I agree with you John that some pictures that were never intended to be "art" can come to be viewed as such. The intention of the creator is not necessarily the only consideration, but it often helps (if the answer is important).
Originally Posted by jnanian
I think the idea of art is a very slippery and incredibly subjective concept. In fact, I think that trying to define exactly what "art" means is pretty pointless. But it no doubt keeps a few philosophers busy, and allows a legion of academics and curators to get away with writing gibberish.
So the intent is in how we see them, not in what the maker wanted.
Originally Posted by jnanian
That's a fair point (were it so - and even if it were not).
Yet the distinction holds. We recognize these (assuming for now that they were indeed just pretenseless thingies, i.e. the makers thought nothing special about their subjects. Which begs the question why they shot what they shot so consistently) as important documents.
Important, because they are early samples of a new way in which people began to interact with their environment, their society, etc.
They however are clearly different, and still recognized as such, from most of the early family and other snap shots made by other photographers of that time.
Why would that be, you think?
It's not because for Lartigue or Atget the subject matter didn't matter. It did. They knew what they put in front of their lenses. They did have "a view" on things. Their view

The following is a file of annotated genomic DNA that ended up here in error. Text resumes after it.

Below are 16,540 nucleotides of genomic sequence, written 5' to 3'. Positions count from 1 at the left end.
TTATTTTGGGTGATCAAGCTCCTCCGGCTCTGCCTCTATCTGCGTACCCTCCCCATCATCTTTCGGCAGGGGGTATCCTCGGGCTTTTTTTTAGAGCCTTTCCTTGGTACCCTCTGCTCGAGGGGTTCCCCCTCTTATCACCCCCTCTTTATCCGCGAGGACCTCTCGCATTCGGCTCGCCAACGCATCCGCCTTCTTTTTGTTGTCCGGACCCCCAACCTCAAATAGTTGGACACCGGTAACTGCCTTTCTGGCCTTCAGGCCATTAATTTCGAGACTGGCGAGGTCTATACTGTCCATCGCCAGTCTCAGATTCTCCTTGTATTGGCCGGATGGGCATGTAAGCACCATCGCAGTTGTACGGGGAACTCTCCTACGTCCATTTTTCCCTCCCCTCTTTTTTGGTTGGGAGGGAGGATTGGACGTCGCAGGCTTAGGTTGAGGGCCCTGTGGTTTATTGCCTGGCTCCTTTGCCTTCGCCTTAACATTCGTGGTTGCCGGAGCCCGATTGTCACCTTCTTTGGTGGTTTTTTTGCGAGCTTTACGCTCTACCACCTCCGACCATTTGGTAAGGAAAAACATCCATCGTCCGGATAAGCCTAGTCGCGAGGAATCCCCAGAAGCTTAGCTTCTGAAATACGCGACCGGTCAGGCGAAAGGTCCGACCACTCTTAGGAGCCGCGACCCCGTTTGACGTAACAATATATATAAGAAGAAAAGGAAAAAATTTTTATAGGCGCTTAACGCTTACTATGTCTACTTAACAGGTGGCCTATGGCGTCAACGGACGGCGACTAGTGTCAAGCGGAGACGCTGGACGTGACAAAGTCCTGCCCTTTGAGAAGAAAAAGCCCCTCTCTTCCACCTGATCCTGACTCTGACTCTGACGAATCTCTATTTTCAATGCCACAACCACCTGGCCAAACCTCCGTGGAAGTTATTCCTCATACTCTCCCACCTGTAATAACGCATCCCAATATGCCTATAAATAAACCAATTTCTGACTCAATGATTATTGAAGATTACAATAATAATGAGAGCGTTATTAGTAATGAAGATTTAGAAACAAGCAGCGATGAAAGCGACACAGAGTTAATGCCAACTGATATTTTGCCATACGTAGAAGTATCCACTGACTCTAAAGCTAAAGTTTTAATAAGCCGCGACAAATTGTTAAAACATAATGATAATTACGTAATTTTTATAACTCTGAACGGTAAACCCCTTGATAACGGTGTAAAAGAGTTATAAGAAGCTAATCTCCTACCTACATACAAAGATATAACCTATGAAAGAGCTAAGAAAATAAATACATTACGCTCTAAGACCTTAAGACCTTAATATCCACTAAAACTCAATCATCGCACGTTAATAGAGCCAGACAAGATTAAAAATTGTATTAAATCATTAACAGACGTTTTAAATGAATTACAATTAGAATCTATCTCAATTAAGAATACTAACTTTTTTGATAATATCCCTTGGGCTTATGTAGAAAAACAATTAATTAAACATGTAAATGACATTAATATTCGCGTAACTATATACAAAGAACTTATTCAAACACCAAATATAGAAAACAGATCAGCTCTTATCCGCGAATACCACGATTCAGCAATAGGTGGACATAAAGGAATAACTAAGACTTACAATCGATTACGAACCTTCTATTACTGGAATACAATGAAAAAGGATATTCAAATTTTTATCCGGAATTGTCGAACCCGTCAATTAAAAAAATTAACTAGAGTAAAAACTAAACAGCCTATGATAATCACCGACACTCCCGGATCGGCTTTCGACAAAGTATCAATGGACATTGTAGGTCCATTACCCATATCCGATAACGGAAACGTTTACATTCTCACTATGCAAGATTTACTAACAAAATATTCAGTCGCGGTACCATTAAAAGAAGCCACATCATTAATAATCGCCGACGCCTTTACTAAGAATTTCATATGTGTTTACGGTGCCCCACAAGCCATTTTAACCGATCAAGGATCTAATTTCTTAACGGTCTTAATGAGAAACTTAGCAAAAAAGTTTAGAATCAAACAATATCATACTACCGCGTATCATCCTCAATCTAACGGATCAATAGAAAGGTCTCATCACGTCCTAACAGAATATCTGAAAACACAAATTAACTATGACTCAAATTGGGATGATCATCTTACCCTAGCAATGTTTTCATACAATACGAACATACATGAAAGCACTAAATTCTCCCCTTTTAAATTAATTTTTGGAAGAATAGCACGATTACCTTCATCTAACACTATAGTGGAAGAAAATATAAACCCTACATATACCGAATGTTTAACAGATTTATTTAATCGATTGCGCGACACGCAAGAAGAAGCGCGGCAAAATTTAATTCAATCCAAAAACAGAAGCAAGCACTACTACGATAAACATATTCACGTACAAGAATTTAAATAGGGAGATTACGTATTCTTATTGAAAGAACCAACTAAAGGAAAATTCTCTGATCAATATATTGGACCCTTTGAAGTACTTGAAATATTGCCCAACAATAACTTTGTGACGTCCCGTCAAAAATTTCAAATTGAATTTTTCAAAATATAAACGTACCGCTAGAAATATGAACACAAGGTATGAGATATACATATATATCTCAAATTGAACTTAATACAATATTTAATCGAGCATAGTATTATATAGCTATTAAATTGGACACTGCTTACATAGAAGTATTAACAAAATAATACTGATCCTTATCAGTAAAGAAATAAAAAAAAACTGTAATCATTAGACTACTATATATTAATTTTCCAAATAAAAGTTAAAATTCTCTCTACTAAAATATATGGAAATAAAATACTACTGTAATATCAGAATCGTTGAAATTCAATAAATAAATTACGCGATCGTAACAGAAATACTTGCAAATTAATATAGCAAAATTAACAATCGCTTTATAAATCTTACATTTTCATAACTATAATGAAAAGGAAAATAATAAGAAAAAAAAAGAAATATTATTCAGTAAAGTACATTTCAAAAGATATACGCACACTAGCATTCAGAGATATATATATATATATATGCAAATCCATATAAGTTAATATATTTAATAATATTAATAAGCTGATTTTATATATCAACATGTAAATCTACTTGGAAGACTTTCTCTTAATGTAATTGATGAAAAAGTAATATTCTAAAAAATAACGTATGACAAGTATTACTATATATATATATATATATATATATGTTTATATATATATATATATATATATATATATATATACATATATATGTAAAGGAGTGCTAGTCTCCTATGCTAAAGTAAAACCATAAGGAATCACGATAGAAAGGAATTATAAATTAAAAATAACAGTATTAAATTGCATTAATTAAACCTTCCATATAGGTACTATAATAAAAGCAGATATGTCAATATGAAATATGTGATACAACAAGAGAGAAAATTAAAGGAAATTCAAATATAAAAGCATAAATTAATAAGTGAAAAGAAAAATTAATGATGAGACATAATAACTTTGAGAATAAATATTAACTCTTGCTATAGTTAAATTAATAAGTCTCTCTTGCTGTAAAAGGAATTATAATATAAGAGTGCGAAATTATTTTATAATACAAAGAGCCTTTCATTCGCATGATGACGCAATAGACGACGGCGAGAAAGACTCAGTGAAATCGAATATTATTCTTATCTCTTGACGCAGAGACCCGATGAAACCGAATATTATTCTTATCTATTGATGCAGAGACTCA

They are not the pinnacle of fine art.
They are not fine art at all. Just as little as, say , W. Eugene Smith is fine art.
Both Lartigue and Atget were journalists.
And no, fine art, art, documentary, journalism: these are not just labels.
It's like saying, in a discussion about what makes a fine family car, "family car, truck, sports car, they are all just labels" and suggest a Mack truck as a good choice for doing the school run.
Don't know how anyone could think like that.
And yes: people interpret things. That's part of communication. Nothing wrong with that.
The point here is that fine art has nothing to communicate, except the "look at me, because i am sonething to look at" thing mentioned earlier.
Not even "look at my grandma, i love her to bits", or "look at the pain and desperation, don't you hate war", etc.
Nothing. Just "look at me! I'm pretty, so you must look at me!".
Which is perfectly fine, of course.
Originally Posted by jgcull
It begins to be interesting when you know why. Why you want to look at it again and again.